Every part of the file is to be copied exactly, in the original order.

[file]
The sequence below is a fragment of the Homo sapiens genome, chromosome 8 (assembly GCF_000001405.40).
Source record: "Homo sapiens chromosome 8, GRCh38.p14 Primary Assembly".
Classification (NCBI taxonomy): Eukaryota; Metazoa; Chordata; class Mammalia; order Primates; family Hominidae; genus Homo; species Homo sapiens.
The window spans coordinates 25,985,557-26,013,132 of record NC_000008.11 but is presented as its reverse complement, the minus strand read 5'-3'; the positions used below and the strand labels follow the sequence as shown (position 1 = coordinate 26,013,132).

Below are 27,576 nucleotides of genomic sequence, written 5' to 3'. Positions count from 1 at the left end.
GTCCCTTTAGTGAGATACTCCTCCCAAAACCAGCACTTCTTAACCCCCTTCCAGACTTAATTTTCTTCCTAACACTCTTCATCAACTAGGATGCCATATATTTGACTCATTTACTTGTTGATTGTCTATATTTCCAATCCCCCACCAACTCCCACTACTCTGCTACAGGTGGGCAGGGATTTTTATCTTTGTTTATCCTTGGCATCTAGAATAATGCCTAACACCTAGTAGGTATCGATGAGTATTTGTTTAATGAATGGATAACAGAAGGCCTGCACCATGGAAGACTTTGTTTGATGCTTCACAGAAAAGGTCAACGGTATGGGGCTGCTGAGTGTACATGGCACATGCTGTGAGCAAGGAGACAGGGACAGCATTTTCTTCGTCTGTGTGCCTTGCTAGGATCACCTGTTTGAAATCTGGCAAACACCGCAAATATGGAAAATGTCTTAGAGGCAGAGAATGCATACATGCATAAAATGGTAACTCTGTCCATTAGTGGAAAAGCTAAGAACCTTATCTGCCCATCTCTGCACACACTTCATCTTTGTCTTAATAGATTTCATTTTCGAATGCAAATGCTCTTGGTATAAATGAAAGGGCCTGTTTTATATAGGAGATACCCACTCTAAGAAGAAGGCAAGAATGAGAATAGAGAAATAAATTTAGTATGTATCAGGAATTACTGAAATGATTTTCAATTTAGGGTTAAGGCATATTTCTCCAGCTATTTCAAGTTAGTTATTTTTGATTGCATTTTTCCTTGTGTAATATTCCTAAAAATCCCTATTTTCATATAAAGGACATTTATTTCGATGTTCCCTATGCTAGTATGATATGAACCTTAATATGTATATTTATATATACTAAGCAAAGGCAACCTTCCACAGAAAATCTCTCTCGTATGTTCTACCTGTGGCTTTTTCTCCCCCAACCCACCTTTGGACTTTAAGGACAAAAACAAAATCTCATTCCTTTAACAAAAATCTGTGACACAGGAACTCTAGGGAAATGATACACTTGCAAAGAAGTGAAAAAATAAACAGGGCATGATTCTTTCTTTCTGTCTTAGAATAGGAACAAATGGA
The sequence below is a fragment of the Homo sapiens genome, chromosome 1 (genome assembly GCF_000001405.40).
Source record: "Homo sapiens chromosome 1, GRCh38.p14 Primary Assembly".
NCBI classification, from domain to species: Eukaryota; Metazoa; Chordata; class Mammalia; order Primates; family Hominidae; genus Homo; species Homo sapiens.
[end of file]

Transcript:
The sequence below is a fragment of the Homo sapiens genome, chromosome 8 (assembly GCF_000001405.40).
Source record: "Homo sapiens chromosome 8, GRCh38.p14 Primary Assembly".
Classification (NCBI taxonomy): Eukaryota; Metazoa; Chordata; class Mammalia; order Primates; family Hominidae; genus Homo; species Homo sapiens.
The window spans coordinates 25,985,557-26,013,132 of record NC_000008.11 but is presented as its reverse complement, the minus strand read 5'-3'; the positions used below and the strand labels follow the sequence as shown (position 1 = coordinate 26,013,132).

Below are 27,576 nucleotides of genomic sequence, written 5' to 3'. Positions count from 1 at the left end.
GTCCCTTTAGTGAGATACTCCTCCCAAAACCAGCACTTCTTAACCCCCTTCCAGACTTAATTTTCTTCCTAACACTCTTCATCAACTAGGATGCCATATATTTGACTCATTTACTTGTTGATTGTCTATATTTCCAATCCCCCACCAACTCCCACTACTCTGCTACAGGTGGGCAGGGATTTTTATCTTTGTTTATCCTTGGCATCTAGAATAATGCCTAACACCTAGTAGGTATCGATGAGTATTTGTTTAATGAATGGATAACAGAAGGCCTGCACCATGGAAGACTTTGTTTGATGCTTCACAGAAAAGGTCAACGGTATGGGGCTGCTGAGTGTACATGGCACATGCTGTGAGCAAGGAGACAGGGACAGCATTTTCTTCGTCTGTGTGCCTTGCTAGGATCACCTGTTTGAAATCTGGCAAACACCGCAAATATGGAAAATGTCTTAGAGGCAGAGAATGCATACATGCATAAAATGGTAACTCTGTCCATTAGTGGAAAAGCTAAGAACCTTATCTGCCCATCTCTGCACACACTTCATCTTTGTCTTAATAGATTTCATTTTCGAATGCAAATGCTCTTGGTATAAATGAAAGGGCCTGTTTTATATAGGAGATACCCACTCTAAGAAGAAGGCAAGAATGAGAATAGAGAAATAAATTTAGTATGTATCAGGAATTACTGAAATGATTTTCAATTTAGGGTTAAGGCATATTTCTCCAGCTATTTCAAGTTAGTTATTTTTGATTGCATTTTTCCTTGTGTAATATTCCTAAAAATCCCTATTTTCATATAAAGGACATTTATTTCGATGTTCCCTATGCTAGTATGATATGAACCTTAATATGTATATTTATATATACTAAGCAAAGGCAACCTTCCACAGAAAATCTCTCTCGTATGTTCTACCTGTGGCTTTTTCTCCCCCAACCCACCTTTGGACTTTAAGGACAAAAACAAAATCTCATTCCTTTAACAAAAATCTGTGACACAGGAACTCTAGGGAAATGATACACTTGCAAAGAAGTGAAAAAATAAACAGGGCATGATTCTTTCTTTCTGTCTTAGAATAGGAACAAATGGA
The sequence below is a fragment of the Homo sapiens genome, chromosome 1 (genome assembly GCF_000001405.40).
Source record: "Homo sapiens chromosome 1, GRCh38.p14 Primary Assembly".
NCBI classification, from domain to species: Eukaryota; Metazoa; Chordata; class Mammalia; order Primates; family Hominidae; genus Homo; species Homo sapiens.